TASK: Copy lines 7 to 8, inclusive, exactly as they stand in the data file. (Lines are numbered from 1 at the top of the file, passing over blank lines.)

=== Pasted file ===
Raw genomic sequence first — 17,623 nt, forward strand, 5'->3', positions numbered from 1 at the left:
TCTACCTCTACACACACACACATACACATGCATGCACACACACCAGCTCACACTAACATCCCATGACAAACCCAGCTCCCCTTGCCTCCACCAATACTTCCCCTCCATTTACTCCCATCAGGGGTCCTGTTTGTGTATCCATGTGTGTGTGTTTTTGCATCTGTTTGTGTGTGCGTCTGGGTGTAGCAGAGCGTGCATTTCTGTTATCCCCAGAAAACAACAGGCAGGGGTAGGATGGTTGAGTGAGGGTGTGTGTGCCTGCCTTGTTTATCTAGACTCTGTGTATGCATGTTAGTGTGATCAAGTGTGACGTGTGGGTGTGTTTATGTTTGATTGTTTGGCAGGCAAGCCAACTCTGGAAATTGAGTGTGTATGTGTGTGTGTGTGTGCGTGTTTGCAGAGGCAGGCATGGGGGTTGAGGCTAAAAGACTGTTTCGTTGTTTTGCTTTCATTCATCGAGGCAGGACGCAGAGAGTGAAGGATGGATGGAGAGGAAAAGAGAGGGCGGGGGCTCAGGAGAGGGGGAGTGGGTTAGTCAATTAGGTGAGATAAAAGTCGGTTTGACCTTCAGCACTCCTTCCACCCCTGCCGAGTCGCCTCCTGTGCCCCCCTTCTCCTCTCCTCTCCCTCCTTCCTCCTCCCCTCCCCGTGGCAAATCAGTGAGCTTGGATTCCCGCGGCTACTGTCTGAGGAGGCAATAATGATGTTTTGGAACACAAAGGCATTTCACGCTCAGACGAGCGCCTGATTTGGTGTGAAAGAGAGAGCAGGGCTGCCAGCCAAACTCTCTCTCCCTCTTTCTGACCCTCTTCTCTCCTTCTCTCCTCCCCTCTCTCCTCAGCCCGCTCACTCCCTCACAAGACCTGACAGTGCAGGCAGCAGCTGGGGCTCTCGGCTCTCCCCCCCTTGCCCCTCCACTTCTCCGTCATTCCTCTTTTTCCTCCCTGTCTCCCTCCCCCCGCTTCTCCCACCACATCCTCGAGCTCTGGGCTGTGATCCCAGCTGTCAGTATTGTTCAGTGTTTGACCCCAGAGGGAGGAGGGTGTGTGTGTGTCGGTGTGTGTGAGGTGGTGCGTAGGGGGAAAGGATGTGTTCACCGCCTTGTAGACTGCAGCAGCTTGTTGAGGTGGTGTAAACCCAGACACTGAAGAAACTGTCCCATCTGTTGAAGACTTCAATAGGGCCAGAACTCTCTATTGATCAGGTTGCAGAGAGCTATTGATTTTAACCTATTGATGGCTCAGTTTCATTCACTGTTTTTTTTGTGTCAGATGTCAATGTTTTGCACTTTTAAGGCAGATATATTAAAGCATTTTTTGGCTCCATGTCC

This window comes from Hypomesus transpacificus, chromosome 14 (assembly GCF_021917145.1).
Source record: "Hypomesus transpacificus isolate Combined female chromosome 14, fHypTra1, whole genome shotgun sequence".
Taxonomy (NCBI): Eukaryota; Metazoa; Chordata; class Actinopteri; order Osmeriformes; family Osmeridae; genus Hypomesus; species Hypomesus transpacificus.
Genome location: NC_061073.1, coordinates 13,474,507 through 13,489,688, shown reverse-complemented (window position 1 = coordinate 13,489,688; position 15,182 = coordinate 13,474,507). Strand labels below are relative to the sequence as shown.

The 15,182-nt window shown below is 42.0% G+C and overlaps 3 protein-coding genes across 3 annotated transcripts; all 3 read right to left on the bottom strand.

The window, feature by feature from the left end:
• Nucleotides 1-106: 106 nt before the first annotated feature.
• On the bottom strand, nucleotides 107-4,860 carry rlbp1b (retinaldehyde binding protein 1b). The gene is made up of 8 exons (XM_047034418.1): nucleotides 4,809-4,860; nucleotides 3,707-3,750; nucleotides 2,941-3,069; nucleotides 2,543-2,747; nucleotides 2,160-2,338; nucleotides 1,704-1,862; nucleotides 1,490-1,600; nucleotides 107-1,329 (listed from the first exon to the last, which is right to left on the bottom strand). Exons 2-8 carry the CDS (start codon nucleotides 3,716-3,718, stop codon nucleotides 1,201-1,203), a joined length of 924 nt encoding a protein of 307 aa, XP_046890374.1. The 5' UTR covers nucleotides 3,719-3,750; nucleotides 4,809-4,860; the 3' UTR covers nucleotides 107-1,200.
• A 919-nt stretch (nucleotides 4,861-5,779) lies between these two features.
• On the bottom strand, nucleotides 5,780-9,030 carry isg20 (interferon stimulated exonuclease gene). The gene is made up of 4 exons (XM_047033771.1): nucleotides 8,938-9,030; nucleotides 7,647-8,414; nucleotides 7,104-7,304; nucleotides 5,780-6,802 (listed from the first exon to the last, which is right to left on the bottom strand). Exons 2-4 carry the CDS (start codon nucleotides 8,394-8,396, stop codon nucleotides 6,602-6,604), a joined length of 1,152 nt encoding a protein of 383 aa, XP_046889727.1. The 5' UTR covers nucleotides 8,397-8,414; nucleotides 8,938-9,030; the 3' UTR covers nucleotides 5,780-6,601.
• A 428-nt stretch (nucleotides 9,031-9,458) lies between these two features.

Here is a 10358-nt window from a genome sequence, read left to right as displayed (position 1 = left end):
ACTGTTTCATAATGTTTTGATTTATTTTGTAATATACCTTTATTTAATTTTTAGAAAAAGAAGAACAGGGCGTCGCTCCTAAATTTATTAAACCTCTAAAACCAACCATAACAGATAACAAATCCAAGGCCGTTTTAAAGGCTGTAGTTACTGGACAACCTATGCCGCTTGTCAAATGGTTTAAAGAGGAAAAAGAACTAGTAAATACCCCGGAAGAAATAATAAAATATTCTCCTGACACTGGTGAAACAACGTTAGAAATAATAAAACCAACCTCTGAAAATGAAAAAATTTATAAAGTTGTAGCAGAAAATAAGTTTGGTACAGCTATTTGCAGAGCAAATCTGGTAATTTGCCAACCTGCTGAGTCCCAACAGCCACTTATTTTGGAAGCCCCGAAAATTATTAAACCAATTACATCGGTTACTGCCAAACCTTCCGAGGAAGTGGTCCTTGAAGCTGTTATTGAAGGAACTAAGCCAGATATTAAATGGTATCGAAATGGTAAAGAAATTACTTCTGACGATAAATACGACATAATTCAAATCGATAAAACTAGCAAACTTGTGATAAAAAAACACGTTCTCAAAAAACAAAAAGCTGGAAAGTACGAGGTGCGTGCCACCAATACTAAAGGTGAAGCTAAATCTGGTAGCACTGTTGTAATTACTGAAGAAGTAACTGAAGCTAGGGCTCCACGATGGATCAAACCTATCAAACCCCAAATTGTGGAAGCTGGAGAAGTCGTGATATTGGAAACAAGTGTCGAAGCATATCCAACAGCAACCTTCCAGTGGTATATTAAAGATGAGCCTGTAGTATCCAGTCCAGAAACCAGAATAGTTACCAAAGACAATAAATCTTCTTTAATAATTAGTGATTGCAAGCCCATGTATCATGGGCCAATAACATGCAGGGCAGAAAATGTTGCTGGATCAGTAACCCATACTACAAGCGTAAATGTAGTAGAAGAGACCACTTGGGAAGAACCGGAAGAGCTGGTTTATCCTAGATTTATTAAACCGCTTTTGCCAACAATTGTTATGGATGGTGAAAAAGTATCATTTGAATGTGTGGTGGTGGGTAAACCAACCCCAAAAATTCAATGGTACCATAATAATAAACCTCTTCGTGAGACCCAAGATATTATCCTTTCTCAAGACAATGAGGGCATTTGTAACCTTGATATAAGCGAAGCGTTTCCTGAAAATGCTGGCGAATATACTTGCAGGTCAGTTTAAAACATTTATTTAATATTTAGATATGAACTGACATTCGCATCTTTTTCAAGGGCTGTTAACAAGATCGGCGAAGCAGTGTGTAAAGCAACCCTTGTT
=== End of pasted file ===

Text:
The 15,182-nt window shown below is 42.0% G+C and overlaps 3 protein-coding genes across 3 annotated transcripts; all 3 read right to left on the bottom strand.

The window, feature by feature from the left end: